Blair on the media

I reckon Tony Blair is pretty well spot on in his speech today. The media is as much to blame for the distortion of politics as politicians. The gleeful way that the press will tear into any public figure, whether a Z-list celebrity ex-reality star, a minister of the state or anyone in between should be compared with the grubby methods of the journos themselves.

Blair is right that Labour was too reliant on ‘spin’ in the early days of his leadership and premiership. However, the history of ‘spin’ is often forgotten by the critics of New Labour.

Before Blair came along, and even when he first appeared, the media, in particular the major-selling print media were clearly aligned with the Tories. Labour had also been pretty poor at press management and failed to keep up with the issues as they were raised.

The ‘spin’ was actually the way that the press will twist any message or policy or position. Many editors and journalists have a bias, even if they claim not to, and will emphasise what they think is good or bad. The ‘spin doctor’ was supposed to try to deal with the press in a way which limited the bias that could be applied by journalists.

By 1997, Labour’s spin doctors were aided by a press that was abandoning the Tories Ineptness and inertia are not entirely popular, and it was clear that the Major government was on its way out. On top of that, the PR dept of the Party was highly effective.

In the early years of the Blair premiership, ‘spin’ was overused to an extent in order to protect the nascent government. Now, I think that the perception of ‘spin’ has overtaken reality massively. A politician can hardly try and say anything without being accused of ‘spin’. Yet the media are barely held to account for their blatant politicking.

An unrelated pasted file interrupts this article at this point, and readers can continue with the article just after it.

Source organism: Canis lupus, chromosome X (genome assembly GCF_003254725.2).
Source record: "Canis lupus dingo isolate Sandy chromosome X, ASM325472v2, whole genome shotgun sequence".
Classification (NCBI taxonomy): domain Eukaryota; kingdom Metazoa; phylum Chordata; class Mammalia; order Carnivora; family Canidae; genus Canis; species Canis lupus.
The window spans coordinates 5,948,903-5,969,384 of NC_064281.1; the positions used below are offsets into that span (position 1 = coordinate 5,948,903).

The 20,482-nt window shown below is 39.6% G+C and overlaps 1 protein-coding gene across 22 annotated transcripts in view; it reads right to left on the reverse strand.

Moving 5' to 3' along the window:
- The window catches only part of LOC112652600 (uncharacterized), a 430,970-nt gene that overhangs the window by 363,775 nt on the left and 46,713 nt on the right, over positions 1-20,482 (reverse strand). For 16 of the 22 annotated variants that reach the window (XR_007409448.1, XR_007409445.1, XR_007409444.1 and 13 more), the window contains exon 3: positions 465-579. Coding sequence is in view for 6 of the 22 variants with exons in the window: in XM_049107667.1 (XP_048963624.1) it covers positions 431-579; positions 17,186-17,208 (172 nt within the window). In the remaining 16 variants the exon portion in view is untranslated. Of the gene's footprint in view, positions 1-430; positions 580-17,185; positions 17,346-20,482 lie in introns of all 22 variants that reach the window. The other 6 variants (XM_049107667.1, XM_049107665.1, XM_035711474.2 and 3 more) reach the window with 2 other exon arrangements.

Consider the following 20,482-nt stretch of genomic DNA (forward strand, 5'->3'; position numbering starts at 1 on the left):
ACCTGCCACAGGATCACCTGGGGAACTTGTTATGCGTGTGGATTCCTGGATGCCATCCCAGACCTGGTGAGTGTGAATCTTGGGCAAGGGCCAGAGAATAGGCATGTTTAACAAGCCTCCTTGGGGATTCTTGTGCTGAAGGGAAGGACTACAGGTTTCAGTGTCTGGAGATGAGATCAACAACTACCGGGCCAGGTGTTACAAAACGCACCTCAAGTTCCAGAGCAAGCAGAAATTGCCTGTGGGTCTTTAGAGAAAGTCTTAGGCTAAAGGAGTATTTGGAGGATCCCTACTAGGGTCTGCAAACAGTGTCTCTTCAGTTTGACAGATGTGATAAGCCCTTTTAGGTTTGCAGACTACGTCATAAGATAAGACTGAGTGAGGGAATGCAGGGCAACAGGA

The example used by Blair, the Independent, is a case in point. Many times it has a front page which is almost pure hyperbole, covering a single issue from a particular point of view, calling for action or condemning those who disagree. It is pure sensationalism, no different from a screaming red top headline, or a Daily Mail / Express ‘tax bombshell’ hype.

Increasingly it is difficult to discern news from comment. The reason that the Indy should examine itself is that when it was founded, it was on the basis of strong journalistic ethics and a lack of editorial agenda.

Don’t get me wrong, I may well agree with the Independent’s views or conclusions. But presenting opinion and conjecture as fact is what undermines the integrity of the press – and as the press often has a major impact on the way that we view the world, distorts our perceptions.

You can understand, perhaps, why Blair has waited until he’s in is swansong phase to make his comments. The fact that he knew he couldn’t say them earlier would appear to help vindicate him.

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